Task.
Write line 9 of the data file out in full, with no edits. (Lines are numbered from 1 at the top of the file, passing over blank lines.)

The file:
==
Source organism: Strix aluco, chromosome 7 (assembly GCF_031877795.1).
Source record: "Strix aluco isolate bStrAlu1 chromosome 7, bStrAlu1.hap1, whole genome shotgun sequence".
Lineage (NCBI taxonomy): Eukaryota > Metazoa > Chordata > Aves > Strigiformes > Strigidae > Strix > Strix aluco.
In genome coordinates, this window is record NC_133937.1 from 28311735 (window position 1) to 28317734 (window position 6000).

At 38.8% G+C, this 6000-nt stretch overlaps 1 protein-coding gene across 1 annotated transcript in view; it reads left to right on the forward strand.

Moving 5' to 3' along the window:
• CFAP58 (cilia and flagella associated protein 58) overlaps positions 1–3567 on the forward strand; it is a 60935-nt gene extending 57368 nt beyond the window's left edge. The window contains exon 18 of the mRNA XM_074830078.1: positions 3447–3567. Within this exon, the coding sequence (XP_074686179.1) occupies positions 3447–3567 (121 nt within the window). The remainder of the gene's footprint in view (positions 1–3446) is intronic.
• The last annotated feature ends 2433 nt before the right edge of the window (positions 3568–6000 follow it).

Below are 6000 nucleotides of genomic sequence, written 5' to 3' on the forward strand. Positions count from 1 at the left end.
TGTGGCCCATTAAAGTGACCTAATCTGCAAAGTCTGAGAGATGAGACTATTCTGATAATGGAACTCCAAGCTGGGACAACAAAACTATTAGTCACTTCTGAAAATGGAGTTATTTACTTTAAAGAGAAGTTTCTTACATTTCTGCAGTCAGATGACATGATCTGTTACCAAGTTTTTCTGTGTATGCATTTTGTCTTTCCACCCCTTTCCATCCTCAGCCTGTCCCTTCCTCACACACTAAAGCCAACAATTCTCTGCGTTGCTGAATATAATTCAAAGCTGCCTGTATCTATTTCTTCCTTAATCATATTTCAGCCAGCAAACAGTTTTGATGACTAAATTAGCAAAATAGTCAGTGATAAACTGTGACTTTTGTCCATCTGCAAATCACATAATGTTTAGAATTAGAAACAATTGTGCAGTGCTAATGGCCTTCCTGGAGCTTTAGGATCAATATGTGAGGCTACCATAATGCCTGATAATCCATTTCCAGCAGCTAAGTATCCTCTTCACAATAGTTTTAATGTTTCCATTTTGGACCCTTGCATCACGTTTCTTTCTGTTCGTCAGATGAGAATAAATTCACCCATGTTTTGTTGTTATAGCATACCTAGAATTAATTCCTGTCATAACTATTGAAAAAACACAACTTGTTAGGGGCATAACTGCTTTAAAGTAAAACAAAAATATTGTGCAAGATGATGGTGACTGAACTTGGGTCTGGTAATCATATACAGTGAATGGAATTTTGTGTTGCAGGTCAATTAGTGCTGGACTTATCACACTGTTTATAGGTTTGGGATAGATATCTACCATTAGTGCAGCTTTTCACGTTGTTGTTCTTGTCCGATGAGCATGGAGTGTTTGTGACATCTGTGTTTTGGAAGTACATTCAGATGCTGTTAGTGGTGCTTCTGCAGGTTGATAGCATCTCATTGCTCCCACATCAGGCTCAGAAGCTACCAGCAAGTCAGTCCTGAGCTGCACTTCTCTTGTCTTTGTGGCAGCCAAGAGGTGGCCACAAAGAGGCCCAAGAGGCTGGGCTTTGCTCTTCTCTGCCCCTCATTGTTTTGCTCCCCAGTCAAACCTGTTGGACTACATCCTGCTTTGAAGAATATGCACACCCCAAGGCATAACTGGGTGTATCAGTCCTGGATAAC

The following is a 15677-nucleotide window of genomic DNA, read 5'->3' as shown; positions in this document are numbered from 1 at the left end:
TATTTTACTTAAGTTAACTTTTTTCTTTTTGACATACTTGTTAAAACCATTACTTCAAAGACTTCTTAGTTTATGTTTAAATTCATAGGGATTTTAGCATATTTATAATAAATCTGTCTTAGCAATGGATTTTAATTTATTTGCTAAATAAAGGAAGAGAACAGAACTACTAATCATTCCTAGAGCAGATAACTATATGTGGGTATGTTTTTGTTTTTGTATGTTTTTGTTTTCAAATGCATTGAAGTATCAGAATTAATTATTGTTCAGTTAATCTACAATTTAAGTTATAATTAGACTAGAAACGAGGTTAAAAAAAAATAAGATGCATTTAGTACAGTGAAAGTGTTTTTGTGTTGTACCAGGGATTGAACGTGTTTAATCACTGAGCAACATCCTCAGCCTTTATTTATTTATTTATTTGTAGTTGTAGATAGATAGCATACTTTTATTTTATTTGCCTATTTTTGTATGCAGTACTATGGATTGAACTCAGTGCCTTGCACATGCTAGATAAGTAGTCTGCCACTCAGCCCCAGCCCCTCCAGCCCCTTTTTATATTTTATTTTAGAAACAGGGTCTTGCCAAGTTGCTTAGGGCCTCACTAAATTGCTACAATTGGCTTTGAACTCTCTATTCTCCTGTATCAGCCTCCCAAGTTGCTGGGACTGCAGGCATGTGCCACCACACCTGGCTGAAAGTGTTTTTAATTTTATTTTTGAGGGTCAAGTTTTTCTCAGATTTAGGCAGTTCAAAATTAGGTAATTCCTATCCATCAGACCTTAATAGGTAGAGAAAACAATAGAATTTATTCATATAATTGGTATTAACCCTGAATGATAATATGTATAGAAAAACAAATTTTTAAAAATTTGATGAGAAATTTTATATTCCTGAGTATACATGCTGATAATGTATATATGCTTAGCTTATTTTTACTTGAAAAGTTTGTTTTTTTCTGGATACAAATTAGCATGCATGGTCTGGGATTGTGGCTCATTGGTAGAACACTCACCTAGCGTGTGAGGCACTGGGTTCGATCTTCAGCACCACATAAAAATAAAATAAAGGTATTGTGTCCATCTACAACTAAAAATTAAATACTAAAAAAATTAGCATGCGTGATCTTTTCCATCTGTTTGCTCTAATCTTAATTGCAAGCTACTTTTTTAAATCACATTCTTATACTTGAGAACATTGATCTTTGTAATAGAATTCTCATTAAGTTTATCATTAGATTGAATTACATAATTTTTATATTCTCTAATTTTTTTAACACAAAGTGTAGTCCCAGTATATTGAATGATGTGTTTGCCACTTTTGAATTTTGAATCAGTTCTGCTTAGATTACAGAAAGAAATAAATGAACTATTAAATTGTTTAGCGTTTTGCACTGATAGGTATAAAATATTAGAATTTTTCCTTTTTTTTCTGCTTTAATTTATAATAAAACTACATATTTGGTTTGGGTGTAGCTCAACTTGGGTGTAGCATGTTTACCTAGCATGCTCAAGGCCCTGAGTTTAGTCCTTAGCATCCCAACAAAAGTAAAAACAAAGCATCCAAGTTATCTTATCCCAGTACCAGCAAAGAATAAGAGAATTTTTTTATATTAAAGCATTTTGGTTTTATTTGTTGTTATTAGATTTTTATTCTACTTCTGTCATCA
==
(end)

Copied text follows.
Below are 6000 nucleotides of genomic sequence, written 5' to 3' on the forward strand. Positions count from 1 at the left end.